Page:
KXCI-FM (91.3), a community radio station in Tucson, celebrates Linda Ronstadt’s 75th birthday from 7 a.m. to 6 p.m. Thursday, July 15.
KXCI DJs will share music to celebrate the Tucson native’s legacy in a career that, as the station puts it, has found her “taking with her some of Sonora’s signature culture and character, from the Mexico and southern Arizona to the ends of the earth”.
You don’t have to be in Tucson to stream the station’s celebration on KXCI.org.
The Tucson native was among the most successful artists of her generation, selling out “dumb” arenas, as she called them in a recent interview with The Republic, thanks to such huge hits as “When Will I Be Loved” and ” Blue Bayou”. “
How Ronstadt’s Music Crosses Many Genres
After launching her career in 1967 with the breakthrough single “Different Drum,” a baroque ballad credited to the Stone Ponies with Linda Ronstadt, she managed a career-defining run of 10 Top 20 singles from 1975’s “You’re No Good.” to the 1980s. “Wounded so badly.”
From there, she branched out into almost every area of music, from her starring role in “Pirates Of Penzance” on Broadway to her multi-platinum renditions of The Great American Songbook with Nelson Riddle, performing mariachi classics in ” Canciones de mi Padre” and teamed up with Emmylou Harris and Dolly Parton on country albums.
After earning a Tony Award nomination in 1981 for her role in ‘The Pirates of Penzance’, she left behind the country, pop and rock sound of her hit years, recording a trilogy of albums celebrating the Great American Songbook with the conductor Nelson Riddle.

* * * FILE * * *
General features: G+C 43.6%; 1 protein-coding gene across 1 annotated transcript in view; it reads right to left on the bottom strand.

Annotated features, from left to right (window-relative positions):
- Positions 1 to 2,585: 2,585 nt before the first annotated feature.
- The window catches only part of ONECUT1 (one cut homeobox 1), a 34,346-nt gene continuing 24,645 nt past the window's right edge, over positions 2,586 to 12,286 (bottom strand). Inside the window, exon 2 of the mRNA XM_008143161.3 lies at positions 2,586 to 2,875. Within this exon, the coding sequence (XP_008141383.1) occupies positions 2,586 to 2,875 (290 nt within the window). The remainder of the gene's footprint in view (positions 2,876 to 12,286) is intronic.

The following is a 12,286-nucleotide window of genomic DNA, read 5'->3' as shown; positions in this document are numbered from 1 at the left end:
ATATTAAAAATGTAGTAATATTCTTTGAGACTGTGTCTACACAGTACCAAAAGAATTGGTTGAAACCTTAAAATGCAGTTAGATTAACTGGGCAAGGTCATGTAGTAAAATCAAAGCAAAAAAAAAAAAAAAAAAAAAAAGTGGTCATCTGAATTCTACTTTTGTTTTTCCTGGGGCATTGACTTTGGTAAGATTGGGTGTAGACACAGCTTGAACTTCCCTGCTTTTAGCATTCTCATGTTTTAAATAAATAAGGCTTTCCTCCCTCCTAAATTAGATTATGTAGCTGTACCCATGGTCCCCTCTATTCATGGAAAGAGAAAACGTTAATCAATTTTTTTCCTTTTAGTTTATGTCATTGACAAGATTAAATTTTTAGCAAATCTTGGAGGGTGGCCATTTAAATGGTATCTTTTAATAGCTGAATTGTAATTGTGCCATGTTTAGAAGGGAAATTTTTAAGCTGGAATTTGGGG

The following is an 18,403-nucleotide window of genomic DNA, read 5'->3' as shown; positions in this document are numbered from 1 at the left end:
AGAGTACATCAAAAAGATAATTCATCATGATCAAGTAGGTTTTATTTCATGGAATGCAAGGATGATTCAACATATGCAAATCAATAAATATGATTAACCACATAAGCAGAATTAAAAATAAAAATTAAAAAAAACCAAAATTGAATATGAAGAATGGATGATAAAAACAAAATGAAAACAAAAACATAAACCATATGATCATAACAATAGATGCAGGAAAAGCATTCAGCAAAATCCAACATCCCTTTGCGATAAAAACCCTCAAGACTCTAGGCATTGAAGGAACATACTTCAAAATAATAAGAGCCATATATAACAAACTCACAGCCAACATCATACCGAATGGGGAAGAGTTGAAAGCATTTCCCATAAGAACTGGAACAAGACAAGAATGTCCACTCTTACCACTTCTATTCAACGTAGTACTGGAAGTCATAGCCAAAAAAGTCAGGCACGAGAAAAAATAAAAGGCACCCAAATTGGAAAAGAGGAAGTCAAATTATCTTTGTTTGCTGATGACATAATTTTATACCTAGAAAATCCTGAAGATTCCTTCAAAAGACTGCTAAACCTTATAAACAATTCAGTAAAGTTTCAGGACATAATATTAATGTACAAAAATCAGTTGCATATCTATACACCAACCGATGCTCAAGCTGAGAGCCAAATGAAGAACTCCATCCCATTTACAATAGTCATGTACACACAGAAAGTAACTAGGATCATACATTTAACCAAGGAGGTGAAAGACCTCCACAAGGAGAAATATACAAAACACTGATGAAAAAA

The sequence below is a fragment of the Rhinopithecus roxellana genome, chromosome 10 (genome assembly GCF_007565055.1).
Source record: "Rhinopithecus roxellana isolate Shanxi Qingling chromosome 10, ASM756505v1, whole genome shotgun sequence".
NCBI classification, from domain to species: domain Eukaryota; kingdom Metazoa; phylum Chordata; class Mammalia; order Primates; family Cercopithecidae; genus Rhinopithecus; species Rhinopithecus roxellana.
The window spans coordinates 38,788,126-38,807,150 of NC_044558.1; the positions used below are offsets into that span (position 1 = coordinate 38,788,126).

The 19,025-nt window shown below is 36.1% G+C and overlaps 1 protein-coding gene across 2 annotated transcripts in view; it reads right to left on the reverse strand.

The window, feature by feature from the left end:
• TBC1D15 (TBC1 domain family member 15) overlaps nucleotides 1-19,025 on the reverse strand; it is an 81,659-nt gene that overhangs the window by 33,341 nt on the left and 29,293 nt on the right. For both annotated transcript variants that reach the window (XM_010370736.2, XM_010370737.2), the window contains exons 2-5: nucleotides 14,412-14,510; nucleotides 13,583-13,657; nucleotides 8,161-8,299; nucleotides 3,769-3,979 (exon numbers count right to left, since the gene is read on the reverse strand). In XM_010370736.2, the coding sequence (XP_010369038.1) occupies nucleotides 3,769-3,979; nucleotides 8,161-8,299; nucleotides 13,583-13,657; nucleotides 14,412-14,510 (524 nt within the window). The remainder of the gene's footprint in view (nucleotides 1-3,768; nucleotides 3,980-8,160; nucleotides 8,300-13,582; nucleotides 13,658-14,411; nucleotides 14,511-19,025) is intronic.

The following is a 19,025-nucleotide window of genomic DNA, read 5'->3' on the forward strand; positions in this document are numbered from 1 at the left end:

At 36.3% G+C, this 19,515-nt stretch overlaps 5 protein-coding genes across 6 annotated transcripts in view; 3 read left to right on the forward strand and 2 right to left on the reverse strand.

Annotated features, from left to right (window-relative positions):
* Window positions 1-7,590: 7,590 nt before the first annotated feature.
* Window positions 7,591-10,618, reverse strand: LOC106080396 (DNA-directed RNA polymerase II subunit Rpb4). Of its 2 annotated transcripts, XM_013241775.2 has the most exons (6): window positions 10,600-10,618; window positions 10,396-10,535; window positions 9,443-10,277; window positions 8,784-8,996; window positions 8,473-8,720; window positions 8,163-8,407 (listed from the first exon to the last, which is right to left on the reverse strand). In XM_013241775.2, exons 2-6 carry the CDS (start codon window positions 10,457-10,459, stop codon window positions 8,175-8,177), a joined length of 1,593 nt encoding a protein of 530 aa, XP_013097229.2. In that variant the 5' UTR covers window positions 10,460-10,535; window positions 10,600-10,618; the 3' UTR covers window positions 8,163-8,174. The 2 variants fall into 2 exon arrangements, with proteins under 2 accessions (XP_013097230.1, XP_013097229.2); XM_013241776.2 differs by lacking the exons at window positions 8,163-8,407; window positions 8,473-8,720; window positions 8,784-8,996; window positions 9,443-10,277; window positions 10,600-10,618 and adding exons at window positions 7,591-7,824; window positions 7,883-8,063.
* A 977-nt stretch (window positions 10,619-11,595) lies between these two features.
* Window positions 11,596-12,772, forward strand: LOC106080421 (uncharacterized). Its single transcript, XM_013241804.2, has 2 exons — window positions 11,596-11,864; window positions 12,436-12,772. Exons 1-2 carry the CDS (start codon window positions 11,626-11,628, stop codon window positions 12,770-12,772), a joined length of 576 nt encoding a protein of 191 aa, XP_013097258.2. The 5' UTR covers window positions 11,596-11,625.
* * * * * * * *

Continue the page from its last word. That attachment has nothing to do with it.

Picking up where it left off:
These were followed by “Trio,” a 1986 collaboration with Dolly Parton and Emmylou Harris, and 1987’s “Canciones De Mi Padre,” the singer’s debut album of traditional Mexican mariachi music.
In an interview with The Republic in 2018, Ronstadt said: “In the 90s, I did my best singing. That was when I could kind of do what I wanted to do. I could make my voice do it.”
She has won lifetime achievement awards from the Grammys and the Latin Grammys. And though she prefers singing standards and Mexican folksongs to the rock ‘n’ roll she rose to fame on in the ’70s, Ronstadt took her rightful place in the Rock and Roll Hall of Fame in 2014.
What Ronstadt does now
At the time of this enthronement, Ronstadt had retired.
Unable to perform by her own standards, the singer gave her last performance, a Mexican show, in 2009, and retired two years later, finally learning the cause of losing her ability to sing in late 2012 when she was diagnosed with Parkinson’s disease. .
She did, however, tour with a highly acclaimed solo show, A Conversation with Linda Ronstadt, from 2014 to 2018.
“Linda Ronstadt: The Sound of My Voice,” a heartfelt documentary, won Best Musical Picture at the Grammy Awards in March.
The previous October, she received the Legend Award from the Hispanic Heritage Foundation on PBS.
Contact the reporter at email@example.com or 602-444-4495. Follow him on Twitter @EdMasley.
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